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Naturalist urges interaction with world around us

Updated: 2016-01-14 08:47:37

( China Daily )

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"Besides, how can you expect someone brought up (exclusively) in urban, man-made forests of things to truly care for nature?" he says.

Liu grew up in China's northeastern Changbai Mountains before enrolling in Peking University to study geology.

That idyllic fruit-picking, flower-plucking childhood had forged "a strong tie with nature that no words could describe", Liu recalls.

He is partial to plants and is compiling flora glossaries in the various places he has set foot-from his university campus to Honolulu.

"As a naturalist, you get to know the plants from your feelings, your own ways of learning instead of authoritative scientific procedures," he says.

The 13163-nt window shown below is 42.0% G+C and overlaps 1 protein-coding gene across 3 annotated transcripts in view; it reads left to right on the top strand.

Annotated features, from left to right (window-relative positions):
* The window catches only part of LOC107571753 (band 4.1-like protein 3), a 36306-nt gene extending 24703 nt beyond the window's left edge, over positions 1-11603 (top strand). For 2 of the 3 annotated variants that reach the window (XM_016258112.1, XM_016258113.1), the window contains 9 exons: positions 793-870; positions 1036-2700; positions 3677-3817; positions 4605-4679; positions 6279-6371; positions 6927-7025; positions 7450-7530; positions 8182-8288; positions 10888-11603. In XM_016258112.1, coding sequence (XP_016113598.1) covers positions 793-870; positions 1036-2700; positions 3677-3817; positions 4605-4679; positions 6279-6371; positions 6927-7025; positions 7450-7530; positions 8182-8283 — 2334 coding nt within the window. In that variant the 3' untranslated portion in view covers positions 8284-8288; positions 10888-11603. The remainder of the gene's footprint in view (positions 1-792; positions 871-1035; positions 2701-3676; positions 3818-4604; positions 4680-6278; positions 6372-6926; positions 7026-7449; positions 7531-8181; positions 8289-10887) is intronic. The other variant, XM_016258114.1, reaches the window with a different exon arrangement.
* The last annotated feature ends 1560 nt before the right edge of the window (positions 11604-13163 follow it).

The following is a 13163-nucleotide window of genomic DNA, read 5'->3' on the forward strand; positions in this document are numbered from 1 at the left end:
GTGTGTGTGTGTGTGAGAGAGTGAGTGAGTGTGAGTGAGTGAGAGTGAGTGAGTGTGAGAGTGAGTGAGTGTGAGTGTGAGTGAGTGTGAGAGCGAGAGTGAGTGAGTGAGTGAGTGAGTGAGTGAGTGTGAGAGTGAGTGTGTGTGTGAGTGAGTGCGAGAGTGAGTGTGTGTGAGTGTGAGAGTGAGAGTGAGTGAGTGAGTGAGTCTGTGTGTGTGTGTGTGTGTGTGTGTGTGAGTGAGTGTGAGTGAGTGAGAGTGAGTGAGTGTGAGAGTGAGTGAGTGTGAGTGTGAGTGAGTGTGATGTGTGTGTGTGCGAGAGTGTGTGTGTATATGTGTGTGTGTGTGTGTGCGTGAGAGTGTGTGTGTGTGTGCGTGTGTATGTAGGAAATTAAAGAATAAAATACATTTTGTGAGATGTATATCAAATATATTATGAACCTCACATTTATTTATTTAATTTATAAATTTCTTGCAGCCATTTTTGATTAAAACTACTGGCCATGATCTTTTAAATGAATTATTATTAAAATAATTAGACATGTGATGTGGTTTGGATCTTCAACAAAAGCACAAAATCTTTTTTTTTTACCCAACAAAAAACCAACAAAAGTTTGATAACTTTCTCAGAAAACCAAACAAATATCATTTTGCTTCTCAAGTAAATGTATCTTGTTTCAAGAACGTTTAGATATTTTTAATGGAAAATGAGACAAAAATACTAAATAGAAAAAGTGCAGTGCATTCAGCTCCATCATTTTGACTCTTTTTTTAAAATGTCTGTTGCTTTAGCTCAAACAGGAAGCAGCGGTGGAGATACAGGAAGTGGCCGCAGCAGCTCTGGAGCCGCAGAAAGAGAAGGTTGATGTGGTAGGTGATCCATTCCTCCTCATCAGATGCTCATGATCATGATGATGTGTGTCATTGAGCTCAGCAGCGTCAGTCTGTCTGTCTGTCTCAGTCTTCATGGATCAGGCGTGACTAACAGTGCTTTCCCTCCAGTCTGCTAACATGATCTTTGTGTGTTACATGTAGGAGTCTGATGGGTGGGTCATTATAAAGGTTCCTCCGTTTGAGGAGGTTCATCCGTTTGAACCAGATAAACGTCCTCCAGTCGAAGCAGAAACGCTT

"Rolling on grass could be a good naturalist's way of learning. You feel how hard the ground is and how well grass grows."

He tries to infuse that love of nature into students with classes on natural history and field trips.

That reverence of the natural is also ingrained in Chinese culture, thanks to ancient dossiers on the relationship between man and nature, says Liu.

For thousands of years, China had produced both fabled depictions of geography and myths like the Classic of Mountains and Seas (dating to the fourth century BC); encyclopedias like the Compendium of Materia Medica, which is a work of traditional Chinese medicine written by Ming Dynasty (1368-1644) scholar Li Shizhen; and travelogs by Ming Dynasty geologist Xu Xiake.

"We have enough scientific institutes and gauges now. It's perhaps time to look back on the tradition that sustains us through history," he says.

"It's a slower, beautiful way of life-a path well worth taking."


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